Today is Election Day. The overall consensus is that we will end the day with some type of divided government, but polling data has generated significantly incorrect forecasts in the past. (2016 famously did not go the way voting analysts expected it would.) From an investors point of view, a divided government typically means slower progress towards any specific agenda, especially since coordination between the various houses of Congress and the White House in our currently undivided system still has faced preventable friction.
More pointedly, the impact of state and federal government policy is sometimes overstated. It’s easy to point to a law and measure its direct impact, but it is harder to identify the long term, fundamental trends (e.g. – the proportion of wages to inflation, international trading agreements, automation) which have a deeper, broader, but nebulous influence on the lives within the global marketplace.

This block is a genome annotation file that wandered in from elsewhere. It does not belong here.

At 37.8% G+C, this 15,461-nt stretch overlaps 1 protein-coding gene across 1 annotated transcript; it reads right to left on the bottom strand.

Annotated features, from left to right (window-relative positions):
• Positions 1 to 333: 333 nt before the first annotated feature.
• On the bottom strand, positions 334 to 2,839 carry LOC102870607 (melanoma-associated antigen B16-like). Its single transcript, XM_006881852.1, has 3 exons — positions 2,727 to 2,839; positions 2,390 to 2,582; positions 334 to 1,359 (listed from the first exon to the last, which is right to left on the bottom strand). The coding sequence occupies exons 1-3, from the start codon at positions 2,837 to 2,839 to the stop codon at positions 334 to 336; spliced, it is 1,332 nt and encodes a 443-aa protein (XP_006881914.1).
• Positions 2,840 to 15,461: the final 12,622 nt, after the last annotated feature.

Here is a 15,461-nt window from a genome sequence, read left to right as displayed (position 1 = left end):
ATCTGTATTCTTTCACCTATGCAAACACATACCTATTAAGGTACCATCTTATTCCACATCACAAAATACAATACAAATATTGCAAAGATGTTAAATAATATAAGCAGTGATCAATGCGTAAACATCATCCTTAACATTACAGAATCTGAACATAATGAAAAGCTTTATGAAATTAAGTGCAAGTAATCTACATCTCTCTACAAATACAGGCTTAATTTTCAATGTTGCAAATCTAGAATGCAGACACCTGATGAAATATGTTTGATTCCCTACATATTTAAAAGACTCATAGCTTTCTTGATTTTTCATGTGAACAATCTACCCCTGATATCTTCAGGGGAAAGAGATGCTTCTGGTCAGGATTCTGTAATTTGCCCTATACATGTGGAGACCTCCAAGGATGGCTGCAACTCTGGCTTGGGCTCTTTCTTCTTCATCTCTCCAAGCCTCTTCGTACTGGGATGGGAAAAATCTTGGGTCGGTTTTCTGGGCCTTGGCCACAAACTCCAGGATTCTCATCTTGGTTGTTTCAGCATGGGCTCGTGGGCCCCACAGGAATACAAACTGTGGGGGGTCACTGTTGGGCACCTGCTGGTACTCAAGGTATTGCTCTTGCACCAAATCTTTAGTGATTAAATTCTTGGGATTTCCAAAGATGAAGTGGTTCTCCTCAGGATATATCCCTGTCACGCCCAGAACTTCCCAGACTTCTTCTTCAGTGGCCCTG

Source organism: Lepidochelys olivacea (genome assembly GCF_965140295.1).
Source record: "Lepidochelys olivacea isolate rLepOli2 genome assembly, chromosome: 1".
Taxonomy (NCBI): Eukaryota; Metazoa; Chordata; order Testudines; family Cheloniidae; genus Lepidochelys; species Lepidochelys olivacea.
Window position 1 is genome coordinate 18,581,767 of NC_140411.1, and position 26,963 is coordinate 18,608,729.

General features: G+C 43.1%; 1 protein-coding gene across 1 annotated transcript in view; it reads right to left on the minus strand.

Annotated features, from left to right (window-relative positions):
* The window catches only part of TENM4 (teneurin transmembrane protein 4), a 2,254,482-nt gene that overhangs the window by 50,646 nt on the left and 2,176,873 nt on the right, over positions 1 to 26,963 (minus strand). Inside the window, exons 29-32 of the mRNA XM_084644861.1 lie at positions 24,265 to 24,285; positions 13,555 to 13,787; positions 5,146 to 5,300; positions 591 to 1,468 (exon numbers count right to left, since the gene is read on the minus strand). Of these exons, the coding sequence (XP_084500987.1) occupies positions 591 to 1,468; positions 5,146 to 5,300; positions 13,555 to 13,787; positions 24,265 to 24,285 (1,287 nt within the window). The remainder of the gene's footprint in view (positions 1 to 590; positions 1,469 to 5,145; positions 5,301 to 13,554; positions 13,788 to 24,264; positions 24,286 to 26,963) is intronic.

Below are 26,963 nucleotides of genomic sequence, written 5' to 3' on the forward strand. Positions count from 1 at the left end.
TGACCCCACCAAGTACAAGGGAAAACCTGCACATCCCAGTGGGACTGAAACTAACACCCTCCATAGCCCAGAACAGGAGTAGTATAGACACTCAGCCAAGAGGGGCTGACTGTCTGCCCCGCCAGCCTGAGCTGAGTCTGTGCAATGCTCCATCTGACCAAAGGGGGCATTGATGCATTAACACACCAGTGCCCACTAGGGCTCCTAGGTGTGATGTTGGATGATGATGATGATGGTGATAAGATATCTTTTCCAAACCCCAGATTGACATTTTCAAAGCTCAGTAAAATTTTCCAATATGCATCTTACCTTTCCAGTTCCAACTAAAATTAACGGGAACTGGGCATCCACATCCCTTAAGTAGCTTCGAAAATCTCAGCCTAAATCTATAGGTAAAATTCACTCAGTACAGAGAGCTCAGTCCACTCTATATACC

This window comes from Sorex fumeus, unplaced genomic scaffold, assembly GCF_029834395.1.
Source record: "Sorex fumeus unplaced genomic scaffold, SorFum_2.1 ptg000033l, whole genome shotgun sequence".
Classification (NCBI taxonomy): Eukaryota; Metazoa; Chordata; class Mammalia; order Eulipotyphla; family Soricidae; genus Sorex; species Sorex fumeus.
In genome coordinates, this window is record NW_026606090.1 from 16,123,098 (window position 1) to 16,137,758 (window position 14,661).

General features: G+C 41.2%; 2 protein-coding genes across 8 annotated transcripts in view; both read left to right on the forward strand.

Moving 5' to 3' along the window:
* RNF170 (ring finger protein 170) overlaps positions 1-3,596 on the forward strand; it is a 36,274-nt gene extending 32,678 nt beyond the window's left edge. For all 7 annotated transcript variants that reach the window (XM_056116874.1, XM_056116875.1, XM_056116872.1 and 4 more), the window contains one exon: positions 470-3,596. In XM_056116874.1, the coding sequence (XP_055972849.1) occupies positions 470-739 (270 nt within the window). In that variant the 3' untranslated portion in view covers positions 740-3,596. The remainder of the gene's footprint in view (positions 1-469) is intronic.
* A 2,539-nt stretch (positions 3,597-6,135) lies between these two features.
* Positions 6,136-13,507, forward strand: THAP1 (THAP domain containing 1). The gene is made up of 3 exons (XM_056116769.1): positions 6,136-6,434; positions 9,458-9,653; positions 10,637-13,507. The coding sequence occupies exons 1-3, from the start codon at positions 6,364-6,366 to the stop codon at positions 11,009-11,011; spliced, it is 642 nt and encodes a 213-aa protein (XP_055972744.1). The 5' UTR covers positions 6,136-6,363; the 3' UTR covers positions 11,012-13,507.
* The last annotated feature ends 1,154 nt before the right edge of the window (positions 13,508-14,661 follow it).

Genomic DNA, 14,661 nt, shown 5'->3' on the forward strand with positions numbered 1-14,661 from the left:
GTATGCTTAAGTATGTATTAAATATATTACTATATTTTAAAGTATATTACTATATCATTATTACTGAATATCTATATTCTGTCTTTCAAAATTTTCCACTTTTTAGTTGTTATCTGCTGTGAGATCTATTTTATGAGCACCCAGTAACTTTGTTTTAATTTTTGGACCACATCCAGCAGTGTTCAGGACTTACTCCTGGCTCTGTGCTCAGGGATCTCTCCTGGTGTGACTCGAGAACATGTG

So – just for a moment – we’re going to ignore the economic and investment impact of Election Day. Yes, it matters; everything matters. But the US midterms don’t matter as much as some news sources might like you to believe. Instead, let’s acknowledge a different notion: for many people, voting is the most potent force for expressing their will and enabling change they’ve got. No fancy messages, funny stories, or pithy comments are needed to underline that fact.
See you at the polls today!